I learned in enterprise architecture and information architecture that information is power and currency--i.e. that those who have it rule and those who know how to get it--are the kingpins.
They may get information legitimately through research, study, reading, review, and working with others or they may cozy up to others illegitimately, to more to the point--find out "what's going on?" what have they heard. or "what's the real scoop?"
In some cases, it is merely benign networking and that is a healthy thing--or as they say, "it's not what you know, but who you know."
But in other cases, some people may take it too far, and literally prey on others when they are vulnerable, trusting, or simply let their guard down.
We spend a lot of our waking hours in the office , and therefore people's social needs manifest in work friendships, confiding in others, going out for a coffee, lunch, drinks, etc.
However, at work, people are also competitive and can be ruthless in getting what they want, making themselves look good, badmouthing others, going for that "gotcha", and even stealing other people's ideas and hard work--now where did they leave that notebook?
So when you tell an associate something--are they trustworthy with your feelings, experiences, information tidbits or will they take what you share and use it for their own ends?
There are a lot of good, decent people out there, but unfortunately, not all of people are.
Is their face for real or a poker face? Are they playing on your side or playing you? Will they come to your aid at the moment of truth or use the opportunity to thrust the blade through your back.
My father used to joke about some people being two-faced, and then why would they choose that (ugly) one that they have on. :-)
I always learned talk is cheap and actions speak volumes. So when someone asks about your latest project, your kids, or ailing parents--is it from someone who genuinely gives a hoot or from someone who'd like to get you off guard, even for that split second.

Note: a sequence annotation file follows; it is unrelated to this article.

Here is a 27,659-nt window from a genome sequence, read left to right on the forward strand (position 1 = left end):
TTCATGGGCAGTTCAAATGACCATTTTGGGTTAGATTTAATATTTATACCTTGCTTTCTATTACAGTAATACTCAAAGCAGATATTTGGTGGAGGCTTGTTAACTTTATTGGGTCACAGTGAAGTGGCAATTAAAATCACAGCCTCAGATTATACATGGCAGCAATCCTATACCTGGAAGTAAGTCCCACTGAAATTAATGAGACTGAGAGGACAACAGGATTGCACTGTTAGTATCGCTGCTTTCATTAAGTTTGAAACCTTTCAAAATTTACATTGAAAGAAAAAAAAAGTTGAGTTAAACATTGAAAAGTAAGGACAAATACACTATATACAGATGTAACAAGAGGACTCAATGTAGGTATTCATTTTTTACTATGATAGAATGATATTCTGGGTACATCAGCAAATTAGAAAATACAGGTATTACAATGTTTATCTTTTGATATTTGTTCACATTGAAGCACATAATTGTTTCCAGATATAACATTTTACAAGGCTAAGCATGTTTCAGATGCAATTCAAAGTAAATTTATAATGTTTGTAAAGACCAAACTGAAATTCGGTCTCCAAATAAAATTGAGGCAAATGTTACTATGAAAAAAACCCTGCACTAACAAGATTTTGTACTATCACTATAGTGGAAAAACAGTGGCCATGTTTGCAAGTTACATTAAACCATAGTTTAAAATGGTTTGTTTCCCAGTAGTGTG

In the military, this would be related to psychological operations (PsyOps)--getting into the other's person's head, figuring out what makes them tick, and then using that to extract intelligence or inflict mental and emotional "blows."
In law enforcement, perhaps the equivalent would be the old "good cop, bad cop" routine--where one person offers you some cold water or a cigarette and tells you everything will be alright, while the other person slams the table, yells, threatens, and says "your going to be going away for a long time."
There are lots of ways to get into a person's head, under their skin, and get to that valuable information--without going to the levels of physical, "torture" techniques, some of which have since been generally outlawed such as waterboarding.
So which people that you deal with are good, genuine, helpful, and have integrity, and which are selfish, nasty, and cruel?
It is definitely a challenge day-in and day-out to tell who is who--and you shouldn't let the bad apples out there, ruin your trust in all people--you just have to make sure to look beyond the veneer--to see if the other person is more friend or foe.
(Source Photo: here with attribution to BlueRidgeKitties)